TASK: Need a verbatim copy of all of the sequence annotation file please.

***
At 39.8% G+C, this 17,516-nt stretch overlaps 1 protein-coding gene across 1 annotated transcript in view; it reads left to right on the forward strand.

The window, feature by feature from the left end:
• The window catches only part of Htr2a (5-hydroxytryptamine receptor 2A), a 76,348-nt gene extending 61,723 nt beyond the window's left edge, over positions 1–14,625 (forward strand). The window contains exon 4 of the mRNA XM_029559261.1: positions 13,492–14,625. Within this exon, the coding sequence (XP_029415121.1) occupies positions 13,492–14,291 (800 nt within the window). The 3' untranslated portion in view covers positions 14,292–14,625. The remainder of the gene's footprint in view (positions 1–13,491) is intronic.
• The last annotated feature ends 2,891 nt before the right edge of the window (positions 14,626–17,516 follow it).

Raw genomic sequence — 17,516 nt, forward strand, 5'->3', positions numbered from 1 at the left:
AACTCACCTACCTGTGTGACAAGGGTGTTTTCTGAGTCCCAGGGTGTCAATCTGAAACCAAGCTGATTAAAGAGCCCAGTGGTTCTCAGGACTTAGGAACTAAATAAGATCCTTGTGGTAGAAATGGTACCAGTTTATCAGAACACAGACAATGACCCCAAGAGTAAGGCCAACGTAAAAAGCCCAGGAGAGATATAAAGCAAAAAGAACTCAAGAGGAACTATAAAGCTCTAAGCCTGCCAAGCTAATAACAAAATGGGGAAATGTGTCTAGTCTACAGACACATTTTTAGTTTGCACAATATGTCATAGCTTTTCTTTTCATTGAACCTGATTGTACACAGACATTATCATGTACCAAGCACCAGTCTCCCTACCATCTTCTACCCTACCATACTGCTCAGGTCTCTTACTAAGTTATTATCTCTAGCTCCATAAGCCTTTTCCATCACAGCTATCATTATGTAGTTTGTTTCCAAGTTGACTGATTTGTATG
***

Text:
At 39.8% G+C, this 17,516-nt stretch overlaps 1 protein-coding gene across 1 annotated transcript in view; it reads left to right on the forward strand.

The window, feature by feature from the left end:
• The window catches only part of Htr2a (5-hydroxytryptamine receptor 2A), a 76,348-nt gene extending 61,723 nt beyond the window's left edge, over positions 1–14,625 (forward strand). The window contains exon 4 of the mRNA XM_029559261.1: positions 13,492–14,625. Within this exon, the coding sequence (XP_029415121.1) occupies positions 13,492–14,291 (800 nt within the window). The 3' untranslated portion in view covers positions 14,292–14,625. The remainder of the gene's footprint in view (positions 1–13,491) is intronic.
• The last annotated feature ends 2,891 nt before the right edge of the window (positions 14,626–17,516 follow it).

Raw genomic sequence — 17,516 nt, forward strand, 5'->3', positions numbered from 1 at the left:
AACTCACCTACCTGTGTGACAAGGGTGTTTTCTGAGTCCCAGGGTGTCAATCTGAAACCAAGCTGATTAAAGAGCCCAGTGGTTCTCAGGACTTAGGAACTAAATAAGATCCTTGTGGTAGAAATGGTACCAGTTTATCAGAACACAGACAATGACCCCAAGAGTAAGGCCAACGTAAAAAGCCCAGGAGAGATATAAAGCAAAAAGAACTCAAGAGGAACTATAAAGCTCTAAGCCTGCCAAGCTAATAACAAAATGGGGAAATGTGTCTAGTCTACAGACACATTTTTAGTTTGCACAATATGTCATAGCTTTTCTTTTCATTGAACCTGATTGTACACAGACATTATCATGTACCAAGCACCAGTCTCCCTACCATCTTCTACCCTACCATACTGCTCAGGTCTCTTACTAAGTTATTATCTCTAGCTCCATAAGCCTTTTCCATCACAGCTATCATTATGTAGTTTGTTTCCAAGTTGACTGATTTGTATG